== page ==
Album Review: Foals - 'Everything Not Saved Will Be Lost Pt. 1'

Foals are the best version of themselves in this instance of momentary bliss, reflecting the anxiety of the world’s current climate.

Foals truly foregrounded the 8th March, stamping their return across the music scene and rising from their hiatus surrounded by rose-red palms and flora. ‘Part 1: Everything Not Saved Will Be Lost’, the half-dose of their double release, is all that you expect from the Oxford band, with the benefit of a contemporary perspective: this album encapsulates the present climate, and will be looked back on as a defining moment in their career.

After teasing us with the single, “Exits”, cryptic video clips and a presale that flopped, the build up to the album’s release was a part in its own right: the prologue, perhaps? On hearing “Exits”, we’re transported to a bleak, bird-less future (global warming, we hear you), with “On The Luna” lassoing us back to the present, in a flurry of 80s-movie-esque riffs. The sound itself is not defining, or indeed ambitious – it doesn’t need to be. Foals blossomed early and never wilted, resulting in a certain completeness that’s transcended throughout their albums. That’s not to say it’s not experimental, each song seems to steer away from the formulaic feel of previous work – cowbells and popping dance beats make for a vibrant adaptation of their original sound. It’s this adaptation that showcases Foals at their very best.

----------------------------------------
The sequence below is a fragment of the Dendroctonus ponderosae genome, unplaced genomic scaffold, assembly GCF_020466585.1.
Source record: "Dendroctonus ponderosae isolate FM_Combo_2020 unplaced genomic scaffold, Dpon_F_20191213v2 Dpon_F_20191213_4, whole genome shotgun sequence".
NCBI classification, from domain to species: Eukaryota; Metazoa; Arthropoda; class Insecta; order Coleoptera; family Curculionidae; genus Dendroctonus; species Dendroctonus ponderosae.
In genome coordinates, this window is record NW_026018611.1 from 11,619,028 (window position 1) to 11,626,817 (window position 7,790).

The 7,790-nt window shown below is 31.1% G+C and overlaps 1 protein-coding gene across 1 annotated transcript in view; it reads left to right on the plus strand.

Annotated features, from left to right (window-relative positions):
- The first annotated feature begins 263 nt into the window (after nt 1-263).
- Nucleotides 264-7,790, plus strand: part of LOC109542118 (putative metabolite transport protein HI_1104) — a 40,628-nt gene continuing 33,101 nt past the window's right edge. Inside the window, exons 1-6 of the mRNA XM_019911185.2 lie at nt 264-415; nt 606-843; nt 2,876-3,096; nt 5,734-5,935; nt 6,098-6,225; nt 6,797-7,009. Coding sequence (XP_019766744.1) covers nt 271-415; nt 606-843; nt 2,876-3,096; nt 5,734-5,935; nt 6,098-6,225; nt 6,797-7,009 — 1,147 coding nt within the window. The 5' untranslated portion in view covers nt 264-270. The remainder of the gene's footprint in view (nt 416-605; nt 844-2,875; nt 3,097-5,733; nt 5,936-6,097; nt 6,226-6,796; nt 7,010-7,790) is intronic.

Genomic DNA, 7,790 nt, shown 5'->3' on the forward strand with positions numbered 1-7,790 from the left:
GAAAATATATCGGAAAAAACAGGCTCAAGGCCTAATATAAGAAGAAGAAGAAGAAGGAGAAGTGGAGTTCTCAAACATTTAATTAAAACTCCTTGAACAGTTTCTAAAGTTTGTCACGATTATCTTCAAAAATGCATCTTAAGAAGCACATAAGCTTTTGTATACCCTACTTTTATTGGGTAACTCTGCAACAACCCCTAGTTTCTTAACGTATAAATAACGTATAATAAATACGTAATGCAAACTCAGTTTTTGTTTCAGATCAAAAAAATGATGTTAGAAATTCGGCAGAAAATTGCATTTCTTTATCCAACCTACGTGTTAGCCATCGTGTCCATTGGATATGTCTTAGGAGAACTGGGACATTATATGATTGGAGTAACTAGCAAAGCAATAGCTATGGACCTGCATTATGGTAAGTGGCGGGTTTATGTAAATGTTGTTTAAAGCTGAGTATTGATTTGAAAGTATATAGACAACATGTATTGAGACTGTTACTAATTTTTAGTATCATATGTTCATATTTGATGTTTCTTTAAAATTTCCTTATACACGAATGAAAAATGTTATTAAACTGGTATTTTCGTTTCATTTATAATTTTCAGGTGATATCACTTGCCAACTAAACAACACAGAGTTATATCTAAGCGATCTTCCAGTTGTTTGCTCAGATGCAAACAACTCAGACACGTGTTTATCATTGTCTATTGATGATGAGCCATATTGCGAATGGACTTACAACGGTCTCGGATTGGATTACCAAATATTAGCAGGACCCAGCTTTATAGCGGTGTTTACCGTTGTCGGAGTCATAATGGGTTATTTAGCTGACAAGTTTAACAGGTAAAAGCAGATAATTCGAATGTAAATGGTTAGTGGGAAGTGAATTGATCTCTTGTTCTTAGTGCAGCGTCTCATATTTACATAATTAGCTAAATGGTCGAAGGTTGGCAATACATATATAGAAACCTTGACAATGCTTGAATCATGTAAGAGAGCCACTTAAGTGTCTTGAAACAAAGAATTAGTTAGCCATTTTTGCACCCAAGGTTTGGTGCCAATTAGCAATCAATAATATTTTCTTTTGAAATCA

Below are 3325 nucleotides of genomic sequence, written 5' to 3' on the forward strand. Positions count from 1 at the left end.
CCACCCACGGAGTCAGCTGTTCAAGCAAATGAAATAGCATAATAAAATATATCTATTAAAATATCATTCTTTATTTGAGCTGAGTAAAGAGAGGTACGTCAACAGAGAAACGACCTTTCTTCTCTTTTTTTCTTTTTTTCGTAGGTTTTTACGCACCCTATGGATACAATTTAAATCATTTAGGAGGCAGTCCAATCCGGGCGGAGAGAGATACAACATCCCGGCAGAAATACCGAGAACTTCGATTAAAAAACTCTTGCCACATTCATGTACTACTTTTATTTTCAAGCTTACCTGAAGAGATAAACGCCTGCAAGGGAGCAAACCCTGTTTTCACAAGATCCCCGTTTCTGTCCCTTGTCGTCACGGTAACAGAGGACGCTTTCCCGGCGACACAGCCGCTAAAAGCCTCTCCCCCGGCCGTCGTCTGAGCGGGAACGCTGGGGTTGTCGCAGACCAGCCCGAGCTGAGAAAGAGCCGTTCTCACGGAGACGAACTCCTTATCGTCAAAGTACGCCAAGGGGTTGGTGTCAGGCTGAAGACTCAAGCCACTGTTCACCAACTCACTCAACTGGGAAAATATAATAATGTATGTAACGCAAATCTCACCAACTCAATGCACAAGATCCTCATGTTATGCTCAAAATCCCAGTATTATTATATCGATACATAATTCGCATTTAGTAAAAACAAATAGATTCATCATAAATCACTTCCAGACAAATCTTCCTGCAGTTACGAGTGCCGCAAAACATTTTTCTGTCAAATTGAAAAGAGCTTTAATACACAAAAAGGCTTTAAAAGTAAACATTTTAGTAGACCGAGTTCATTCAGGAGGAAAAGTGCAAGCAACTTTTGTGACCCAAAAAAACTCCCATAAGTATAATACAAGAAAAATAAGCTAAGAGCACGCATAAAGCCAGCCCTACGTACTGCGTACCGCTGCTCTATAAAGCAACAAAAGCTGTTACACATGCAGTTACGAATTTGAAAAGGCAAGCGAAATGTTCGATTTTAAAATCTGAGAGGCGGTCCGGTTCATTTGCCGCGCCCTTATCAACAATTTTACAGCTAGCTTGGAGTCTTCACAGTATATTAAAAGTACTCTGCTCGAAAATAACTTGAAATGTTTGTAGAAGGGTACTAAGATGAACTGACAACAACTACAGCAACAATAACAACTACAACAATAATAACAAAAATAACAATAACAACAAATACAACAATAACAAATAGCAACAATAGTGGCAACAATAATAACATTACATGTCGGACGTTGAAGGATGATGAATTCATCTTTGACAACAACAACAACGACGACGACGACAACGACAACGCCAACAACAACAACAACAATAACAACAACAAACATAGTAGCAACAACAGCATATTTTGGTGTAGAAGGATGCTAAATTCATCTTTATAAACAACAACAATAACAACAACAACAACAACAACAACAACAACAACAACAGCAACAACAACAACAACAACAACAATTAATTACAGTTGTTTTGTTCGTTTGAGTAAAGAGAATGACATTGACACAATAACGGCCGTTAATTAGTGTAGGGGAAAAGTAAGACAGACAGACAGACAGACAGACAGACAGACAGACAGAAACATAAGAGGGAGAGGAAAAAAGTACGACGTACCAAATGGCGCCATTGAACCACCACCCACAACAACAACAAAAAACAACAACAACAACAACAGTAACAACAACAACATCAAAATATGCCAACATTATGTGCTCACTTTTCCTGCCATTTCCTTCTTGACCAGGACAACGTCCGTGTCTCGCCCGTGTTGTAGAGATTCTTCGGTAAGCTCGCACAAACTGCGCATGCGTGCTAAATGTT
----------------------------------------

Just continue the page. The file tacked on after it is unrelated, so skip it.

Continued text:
Yannis Philippakis’ airy vocals bring each track to life; there could be no other voice to hone in on these lyrics. Perhaps for the first time since ‘Antidotes’, we’re hearing the songs individually and can project a new-found (or maybe long-lost) appreciation onto this switch-up.

I was surprised by the remixed-funk quality of “In Degrees” – it’s a clever juxtaposition, almost resurrecting a sound we’d forgotten existed in their inventory: think “Total Life Forever” and “Black Gold”, but upcycled to the quality of a dance anthem. “Sunday” melts delicate riffs with lyrics of destruction and youth – its anthemic potential places it on the shelf with “Spanish Sahara” of ‘Total Life Forever’.

Followed by the tragic, dystopian ballad of “I’m Done With The World (& It’s Done With Me)”, Philippakis takes the mess of the world and carefully crafted a corner of beauty; I’m reminded of Tom Odell when his vocals first drift in. The piano-driven finale marks itself as the gateway to our interval, proving this to be an album built on anticipation, anxieties and glimmers of hope in the millennial mind.

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